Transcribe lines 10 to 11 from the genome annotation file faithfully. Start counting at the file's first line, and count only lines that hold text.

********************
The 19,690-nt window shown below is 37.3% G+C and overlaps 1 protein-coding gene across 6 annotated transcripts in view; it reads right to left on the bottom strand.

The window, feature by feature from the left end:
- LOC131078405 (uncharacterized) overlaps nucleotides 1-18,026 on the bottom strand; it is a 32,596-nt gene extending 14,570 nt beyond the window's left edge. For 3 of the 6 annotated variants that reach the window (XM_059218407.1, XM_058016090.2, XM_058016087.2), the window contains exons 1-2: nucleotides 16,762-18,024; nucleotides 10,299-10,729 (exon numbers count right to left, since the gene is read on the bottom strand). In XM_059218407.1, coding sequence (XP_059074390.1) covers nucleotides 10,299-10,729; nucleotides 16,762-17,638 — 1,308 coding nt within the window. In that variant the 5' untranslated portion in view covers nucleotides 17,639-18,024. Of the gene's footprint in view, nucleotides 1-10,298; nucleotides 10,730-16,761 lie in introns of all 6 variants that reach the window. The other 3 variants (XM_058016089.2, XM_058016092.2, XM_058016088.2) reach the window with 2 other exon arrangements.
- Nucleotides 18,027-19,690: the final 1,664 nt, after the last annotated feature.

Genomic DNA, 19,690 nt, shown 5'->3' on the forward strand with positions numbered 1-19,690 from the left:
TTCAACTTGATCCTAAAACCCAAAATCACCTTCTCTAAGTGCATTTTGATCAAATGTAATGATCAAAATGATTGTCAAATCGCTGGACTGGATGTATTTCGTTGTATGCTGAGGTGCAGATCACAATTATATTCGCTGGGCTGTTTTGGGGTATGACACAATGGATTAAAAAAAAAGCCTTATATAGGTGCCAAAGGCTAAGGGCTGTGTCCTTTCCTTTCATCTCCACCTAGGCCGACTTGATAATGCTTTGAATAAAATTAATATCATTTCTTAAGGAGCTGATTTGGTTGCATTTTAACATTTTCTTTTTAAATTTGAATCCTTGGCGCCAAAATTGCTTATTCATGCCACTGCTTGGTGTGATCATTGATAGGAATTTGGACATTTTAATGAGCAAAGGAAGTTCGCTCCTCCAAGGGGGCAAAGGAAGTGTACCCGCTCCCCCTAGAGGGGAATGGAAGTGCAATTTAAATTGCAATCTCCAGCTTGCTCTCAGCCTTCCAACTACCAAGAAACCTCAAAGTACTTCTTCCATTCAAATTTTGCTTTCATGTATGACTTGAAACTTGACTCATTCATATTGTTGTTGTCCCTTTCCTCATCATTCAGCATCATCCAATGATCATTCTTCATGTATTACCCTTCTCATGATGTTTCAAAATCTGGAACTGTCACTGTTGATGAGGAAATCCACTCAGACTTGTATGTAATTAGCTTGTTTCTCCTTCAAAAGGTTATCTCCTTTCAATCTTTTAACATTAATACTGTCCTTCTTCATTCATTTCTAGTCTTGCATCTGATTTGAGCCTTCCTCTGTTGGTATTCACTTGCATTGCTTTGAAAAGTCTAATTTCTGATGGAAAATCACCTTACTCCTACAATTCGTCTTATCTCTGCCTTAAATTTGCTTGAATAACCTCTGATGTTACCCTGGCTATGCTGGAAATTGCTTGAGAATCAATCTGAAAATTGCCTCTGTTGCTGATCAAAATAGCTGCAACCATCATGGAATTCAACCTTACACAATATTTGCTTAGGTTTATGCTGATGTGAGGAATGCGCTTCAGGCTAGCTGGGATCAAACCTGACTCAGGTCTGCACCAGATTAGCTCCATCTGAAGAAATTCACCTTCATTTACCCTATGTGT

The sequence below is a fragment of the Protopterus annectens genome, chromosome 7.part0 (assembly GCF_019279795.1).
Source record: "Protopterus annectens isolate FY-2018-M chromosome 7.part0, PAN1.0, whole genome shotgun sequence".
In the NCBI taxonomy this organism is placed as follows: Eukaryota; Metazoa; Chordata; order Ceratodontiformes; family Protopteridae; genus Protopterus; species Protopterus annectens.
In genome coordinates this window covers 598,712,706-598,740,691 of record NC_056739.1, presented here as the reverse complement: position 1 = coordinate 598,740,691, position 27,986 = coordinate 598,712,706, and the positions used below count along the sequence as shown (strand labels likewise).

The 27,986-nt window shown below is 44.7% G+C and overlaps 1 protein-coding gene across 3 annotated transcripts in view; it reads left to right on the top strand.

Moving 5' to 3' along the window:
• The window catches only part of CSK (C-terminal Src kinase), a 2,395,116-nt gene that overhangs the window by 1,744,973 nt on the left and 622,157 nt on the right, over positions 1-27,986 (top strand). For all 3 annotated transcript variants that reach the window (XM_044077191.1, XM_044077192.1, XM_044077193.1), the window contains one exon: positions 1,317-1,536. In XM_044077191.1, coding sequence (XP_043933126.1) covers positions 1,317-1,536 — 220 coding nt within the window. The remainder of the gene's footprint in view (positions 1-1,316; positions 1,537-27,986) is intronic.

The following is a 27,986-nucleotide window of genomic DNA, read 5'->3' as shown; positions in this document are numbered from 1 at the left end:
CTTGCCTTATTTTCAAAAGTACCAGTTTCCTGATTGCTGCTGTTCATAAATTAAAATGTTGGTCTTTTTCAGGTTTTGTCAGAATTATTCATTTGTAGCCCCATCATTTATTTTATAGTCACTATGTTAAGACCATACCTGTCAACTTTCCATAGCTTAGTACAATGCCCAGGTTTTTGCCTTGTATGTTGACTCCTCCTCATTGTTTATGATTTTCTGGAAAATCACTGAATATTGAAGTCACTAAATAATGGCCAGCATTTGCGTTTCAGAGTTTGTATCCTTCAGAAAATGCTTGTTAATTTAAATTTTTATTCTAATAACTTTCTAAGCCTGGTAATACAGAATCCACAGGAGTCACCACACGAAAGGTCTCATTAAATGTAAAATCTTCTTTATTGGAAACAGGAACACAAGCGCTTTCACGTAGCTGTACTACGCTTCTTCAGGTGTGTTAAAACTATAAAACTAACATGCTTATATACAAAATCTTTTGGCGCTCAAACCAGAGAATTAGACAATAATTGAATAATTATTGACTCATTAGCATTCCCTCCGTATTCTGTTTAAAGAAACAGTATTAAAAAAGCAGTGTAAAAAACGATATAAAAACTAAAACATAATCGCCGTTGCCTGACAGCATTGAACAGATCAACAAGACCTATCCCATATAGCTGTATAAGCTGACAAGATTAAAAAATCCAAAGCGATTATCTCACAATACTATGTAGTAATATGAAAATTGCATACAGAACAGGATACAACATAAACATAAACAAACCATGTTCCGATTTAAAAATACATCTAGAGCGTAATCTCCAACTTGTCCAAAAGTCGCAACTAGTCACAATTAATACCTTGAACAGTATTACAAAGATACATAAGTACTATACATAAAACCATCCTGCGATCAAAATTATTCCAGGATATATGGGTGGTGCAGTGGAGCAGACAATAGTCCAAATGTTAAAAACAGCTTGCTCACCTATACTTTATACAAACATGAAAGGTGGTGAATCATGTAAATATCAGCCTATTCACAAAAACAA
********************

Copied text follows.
In genome coordinates this window covers 598,712,706-598,740,691 of record NC_056739.1, presented here as the reverse complement: position 1 = coordinate 598,740,691, position 27,986 = coordinate 598,712,706, and the positions used below count along the sequence as shown (strand labels likewise).

The 27,986-nt window shown below is 44.7% G+C and overlaps 1 protein-coding gene across 3 annotated transcripts in view; it reads left to right on the top strand.